I’m not a financial tax wiz, but I feel your pain. We were repeatedly hit with owing more than we paid until we started taking deductions.
You can take $2000 per working individual and put 'em into IRAs. You can still do this for tax year 2000. This will lower your taxable income and save some bucks.
See a financial planner; sometimes banks will provide this service free of charge in order to get your investments. Don’t buy those financial planner books - generally their crap.
Secondly, Start your planning for 20001 now. There are some good cd instructions on tax preps which also show you were you can reduce your net taxable income for next year. There are also lists of average deductions for your income group. Charitable deductions average over $2,000 in your bracket.
Just make sure that the organization is recognized by the IRS as eligible: Planned Parenthood, PBS, medical research, social service programs. You can also feel good that you are giving much needed support to deserving agencies.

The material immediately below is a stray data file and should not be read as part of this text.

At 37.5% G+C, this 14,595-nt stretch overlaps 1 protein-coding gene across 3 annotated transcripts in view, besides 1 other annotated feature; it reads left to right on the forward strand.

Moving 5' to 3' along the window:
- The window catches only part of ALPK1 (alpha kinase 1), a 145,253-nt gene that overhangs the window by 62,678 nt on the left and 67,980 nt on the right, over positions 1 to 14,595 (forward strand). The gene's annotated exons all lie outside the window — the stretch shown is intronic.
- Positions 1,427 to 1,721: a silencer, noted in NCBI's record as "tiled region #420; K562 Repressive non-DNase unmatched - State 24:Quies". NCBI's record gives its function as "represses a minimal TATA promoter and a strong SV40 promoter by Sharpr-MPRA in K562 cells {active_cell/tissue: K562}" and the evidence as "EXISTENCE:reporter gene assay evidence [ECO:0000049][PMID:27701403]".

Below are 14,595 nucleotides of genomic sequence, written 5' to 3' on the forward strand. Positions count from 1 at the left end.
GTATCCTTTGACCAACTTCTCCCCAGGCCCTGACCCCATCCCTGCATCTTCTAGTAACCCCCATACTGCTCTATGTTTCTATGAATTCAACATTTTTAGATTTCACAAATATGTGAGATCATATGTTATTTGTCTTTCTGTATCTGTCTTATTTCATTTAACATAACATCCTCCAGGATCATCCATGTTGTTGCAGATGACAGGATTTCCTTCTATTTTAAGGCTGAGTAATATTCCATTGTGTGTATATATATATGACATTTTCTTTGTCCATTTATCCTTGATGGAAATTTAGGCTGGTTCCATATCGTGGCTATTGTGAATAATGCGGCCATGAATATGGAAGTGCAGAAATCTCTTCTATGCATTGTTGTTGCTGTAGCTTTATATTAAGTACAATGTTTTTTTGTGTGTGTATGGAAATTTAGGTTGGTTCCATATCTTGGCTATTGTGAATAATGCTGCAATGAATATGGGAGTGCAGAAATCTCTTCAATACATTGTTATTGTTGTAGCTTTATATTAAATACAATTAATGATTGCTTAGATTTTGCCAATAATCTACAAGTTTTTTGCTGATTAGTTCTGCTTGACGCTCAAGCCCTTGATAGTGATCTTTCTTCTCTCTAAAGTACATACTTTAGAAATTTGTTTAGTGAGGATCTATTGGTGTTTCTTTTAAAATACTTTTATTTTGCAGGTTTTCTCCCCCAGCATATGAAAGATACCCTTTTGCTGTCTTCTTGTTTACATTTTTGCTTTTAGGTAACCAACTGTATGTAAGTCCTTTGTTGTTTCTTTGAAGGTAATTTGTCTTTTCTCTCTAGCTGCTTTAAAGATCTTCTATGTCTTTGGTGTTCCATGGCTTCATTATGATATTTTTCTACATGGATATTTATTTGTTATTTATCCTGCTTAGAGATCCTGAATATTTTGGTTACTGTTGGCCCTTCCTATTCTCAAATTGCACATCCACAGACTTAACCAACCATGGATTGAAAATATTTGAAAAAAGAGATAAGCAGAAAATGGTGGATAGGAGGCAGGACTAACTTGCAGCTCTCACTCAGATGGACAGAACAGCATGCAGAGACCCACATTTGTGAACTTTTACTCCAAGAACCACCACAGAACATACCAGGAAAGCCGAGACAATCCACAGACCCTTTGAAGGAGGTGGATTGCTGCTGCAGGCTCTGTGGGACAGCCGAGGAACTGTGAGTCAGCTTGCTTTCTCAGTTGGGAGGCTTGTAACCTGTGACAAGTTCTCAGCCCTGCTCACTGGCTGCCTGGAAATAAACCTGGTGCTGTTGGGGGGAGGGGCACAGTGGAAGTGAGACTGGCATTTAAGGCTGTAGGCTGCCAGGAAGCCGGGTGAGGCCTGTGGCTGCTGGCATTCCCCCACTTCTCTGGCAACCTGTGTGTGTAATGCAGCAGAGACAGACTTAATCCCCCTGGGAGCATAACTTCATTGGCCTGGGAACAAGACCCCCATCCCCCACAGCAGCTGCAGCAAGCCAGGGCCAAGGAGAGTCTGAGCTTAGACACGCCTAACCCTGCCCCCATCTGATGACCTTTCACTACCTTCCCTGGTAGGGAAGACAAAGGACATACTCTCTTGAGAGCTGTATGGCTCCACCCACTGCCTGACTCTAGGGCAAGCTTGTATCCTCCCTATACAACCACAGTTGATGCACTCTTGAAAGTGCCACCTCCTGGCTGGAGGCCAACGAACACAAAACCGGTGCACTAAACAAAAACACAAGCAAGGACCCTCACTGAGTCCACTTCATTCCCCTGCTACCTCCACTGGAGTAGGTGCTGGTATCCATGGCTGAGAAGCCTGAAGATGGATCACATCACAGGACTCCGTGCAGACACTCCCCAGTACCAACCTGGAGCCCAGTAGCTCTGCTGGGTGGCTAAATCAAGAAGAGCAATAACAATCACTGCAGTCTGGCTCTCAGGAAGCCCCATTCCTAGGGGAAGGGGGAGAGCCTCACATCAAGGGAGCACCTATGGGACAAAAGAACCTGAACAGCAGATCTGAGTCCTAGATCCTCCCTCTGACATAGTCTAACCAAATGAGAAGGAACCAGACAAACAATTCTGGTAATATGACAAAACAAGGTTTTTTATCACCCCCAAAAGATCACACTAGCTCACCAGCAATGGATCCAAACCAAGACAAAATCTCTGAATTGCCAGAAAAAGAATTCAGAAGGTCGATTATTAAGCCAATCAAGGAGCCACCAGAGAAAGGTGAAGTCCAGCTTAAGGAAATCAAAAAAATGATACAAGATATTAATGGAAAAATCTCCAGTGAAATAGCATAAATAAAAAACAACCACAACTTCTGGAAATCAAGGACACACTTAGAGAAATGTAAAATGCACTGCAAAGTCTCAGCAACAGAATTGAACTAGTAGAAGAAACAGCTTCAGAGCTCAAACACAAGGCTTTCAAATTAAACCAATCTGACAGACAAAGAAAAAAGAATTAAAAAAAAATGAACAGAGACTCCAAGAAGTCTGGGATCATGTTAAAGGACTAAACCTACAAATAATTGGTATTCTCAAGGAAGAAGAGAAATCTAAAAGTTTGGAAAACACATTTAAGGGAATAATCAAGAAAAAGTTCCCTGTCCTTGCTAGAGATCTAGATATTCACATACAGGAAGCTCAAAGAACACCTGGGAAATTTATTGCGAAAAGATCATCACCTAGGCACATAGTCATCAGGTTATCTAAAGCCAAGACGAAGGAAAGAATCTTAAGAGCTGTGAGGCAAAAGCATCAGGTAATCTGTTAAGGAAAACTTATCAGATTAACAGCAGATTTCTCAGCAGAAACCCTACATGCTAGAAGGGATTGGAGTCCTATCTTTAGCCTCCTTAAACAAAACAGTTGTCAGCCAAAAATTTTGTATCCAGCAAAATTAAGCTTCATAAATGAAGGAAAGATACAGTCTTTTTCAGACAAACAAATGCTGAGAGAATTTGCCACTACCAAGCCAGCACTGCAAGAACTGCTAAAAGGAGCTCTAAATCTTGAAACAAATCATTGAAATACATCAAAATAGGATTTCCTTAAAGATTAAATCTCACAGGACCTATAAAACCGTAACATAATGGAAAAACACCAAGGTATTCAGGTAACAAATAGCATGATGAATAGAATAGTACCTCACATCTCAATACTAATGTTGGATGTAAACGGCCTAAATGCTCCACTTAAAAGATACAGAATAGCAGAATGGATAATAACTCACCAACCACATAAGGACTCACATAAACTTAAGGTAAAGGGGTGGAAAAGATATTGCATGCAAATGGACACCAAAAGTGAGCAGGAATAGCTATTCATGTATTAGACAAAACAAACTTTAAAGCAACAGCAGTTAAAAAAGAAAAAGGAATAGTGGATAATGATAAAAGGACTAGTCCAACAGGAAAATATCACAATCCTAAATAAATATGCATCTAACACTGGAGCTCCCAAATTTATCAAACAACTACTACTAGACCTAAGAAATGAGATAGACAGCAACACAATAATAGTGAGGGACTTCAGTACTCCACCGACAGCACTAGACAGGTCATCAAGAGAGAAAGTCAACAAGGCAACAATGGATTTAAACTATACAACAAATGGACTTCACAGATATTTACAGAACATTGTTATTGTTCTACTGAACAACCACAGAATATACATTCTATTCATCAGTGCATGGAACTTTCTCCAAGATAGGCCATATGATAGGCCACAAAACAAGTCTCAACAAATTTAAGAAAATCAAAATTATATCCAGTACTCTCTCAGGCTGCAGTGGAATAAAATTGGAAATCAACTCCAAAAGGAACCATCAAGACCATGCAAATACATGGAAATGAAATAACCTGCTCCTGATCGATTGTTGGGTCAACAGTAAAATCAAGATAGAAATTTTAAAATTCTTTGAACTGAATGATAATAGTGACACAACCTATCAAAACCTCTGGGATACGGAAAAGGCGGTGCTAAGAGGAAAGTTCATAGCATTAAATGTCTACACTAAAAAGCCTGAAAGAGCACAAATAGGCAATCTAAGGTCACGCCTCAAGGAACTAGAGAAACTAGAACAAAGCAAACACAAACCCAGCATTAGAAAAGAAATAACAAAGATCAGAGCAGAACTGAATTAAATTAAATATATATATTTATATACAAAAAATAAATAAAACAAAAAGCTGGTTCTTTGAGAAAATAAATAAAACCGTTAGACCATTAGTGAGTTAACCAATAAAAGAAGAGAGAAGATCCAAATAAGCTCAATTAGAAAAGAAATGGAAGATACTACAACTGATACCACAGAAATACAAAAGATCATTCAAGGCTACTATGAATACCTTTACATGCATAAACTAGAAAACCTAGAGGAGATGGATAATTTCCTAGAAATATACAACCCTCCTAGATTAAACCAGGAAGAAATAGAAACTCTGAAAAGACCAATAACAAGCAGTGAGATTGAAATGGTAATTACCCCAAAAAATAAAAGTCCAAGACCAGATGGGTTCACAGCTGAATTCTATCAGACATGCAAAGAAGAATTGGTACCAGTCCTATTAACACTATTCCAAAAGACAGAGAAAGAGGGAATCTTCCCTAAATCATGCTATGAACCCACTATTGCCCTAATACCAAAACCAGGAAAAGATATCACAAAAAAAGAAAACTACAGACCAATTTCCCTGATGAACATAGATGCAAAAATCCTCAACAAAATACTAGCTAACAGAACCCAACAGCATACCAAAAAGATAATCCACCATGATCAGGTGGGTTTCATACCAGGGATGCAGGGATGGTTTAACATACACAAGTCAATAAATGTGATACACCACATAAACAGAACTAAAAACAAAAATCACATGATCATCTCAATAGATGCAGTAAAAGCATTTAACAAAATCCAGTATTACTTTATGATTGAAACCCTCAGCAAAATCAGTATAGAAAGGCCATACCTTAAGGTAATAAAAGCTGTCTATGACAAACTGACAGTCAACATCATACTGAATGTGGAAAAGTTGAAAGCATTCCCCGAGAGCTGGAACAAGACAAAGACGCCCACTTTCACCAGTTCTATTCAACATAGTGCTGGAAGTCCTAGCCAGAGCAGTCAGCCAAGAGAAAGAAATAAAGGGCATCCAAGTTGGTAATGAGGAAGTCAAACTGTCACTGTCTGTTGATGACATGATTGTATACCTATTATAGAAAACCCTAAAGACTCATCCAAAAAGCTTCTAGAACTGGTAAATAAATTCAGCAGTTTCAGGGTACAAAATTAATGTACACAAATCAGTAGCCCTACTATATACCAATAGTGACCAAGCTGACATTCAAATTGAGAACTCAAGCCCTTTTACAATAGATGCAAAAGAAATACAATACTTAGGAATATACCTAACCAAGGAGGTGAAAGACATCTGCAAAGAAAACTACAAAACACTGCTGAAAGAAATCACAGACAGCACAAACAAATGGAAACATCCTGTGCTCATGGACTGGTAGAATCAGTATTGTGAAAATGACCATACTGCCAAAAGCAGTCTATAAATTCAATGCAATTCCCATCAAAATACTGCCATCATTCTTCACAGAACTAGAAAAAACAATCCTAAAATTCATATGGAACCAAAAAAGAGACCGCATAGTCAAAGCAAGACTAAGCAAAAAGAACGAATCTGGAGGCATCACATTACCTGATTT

Third, buy that house and take the interest, points, tax deductions for next year. You can also take off on your second home mortgage. Have parents who might need assistance in paying off their mortgage? It’s the payor who
benefits just make sure that the majority of the money going for the mortgage is in interest and not principle. Generally the newer the mortgage the better in terms of tax deductions.
Fourth, get those teeth fixed, new glasses, stop smoking, etc. These are all deductible off your gross earnings minus whatever your insurance pays.
Plan for the future in terms of college education costs and your retirement [401(k)s, savings bonds which are used for education, municipal bonds… As for college education costs: see if you state has a prepaid plan which shifts the tax burden on the kids when they start drawing down the benefits [they’ll be in the pay no tax bracket at that time and will pay little if anything on the tuition plan].
You can reverse this situation if you start planning now.